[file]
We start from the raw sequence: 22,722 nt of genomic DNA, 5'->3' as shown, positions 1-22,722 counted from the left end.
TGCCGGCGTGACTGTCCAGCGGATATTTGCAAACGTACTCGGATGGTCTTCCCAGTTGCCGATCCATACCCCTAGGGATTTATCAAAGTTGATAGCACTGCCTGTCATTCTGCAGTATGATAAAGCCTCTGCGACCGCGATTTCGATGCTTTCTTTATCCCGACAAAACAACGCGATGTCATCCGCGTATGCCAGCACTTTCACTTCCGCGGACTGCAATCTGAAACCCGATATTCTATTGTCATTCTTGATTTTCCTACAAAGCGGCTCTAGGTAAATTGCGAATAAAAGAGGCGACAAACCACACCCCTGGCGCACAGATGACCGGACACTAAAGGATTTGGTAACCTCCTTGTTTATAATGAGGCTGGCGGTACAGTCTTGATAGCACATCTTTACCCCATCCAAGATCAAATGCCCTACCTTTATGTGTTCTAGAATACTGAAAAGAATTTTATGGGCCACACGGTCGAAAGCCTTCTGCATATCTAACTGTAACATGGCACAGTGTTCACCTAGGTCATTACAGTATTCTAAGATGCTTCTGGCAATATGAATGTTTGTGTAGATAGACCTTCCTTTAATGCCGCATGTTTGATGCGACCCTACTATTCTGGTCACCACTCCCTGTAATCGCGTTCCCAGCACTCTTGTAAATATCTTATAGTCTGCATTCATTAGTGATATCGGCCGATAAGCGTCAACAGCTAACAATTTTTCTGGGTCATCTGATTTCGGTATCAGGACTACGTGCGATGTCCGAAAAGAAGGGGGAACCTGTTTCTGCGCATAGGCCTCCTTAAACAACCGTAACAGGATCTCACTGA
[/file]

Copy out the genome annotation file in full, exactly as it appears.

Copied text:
We start from the raw sequence: 22,722 nt of genomic DNA, 5'->3' as shown, positions 1-22,722 counted from the left end.
TGCCGGCGTGACTGTCCAGCGGATATTTGCAAACGTACTCGGATGGTCTTCCCAGTTGCCGATCCATACCCCTAGGGATTTATCAAAGTTGATAGCACTGCCTGTCATTCTGCAGTATGATAAAGCCTCTGCGACCGCGATTTCGATGCTTTCTTTATCCCGACAAAACAACGCGATGTCATCCGCGTATGCCAGCACTTTCACTTCCGCGGACTGCAATCTGAAACCCGATATTCTATTGTCATTCTTGATTTTCCTACAAAGCGGCTCTAGGTAAATTGCGAATAAAAGAGGCGACAAACCACACCCCTGGCGCACAGATGACCGGACACTAAAGGATTTGGTAACCTCCTTGTTTATAATGAGGCTGGCGGTACAGTCTTGATAGCACATCTTTACCCCATCCAAGATCAAATGCCCTACCTTTATGTGTTCTAGAATACTGAAAAGAATTTTATGGGCCACACGGTCGAAAGCCTTCTGCATATCTAACTGTAACATGGCACAGTGTTCACCTAGGTCATTACAGTATTCTAAGATGCTTCTGGCAATATGAATGTTTGTGTAGATAGACCTTCCTTTAATGCCGCATGTTTGATGCGACCCTACTATTCTGGTCACCACTCCCTGTAATCGCGTTCCCAGCACTCTTGTAAATATCTTATAGTCTGCATTCATTAGTGATATCGGCCGATAAGCGTCAACAGCTAACAATTTTTCTGGGTCATCTGATTTCGGTATCAGGACTACGTGCGATGTCCGAAAAGAAGGGGGAACCTGTTTCTGCGCATAGGCCTCCTTAAACAACCGTAACAGGATCTCACTGA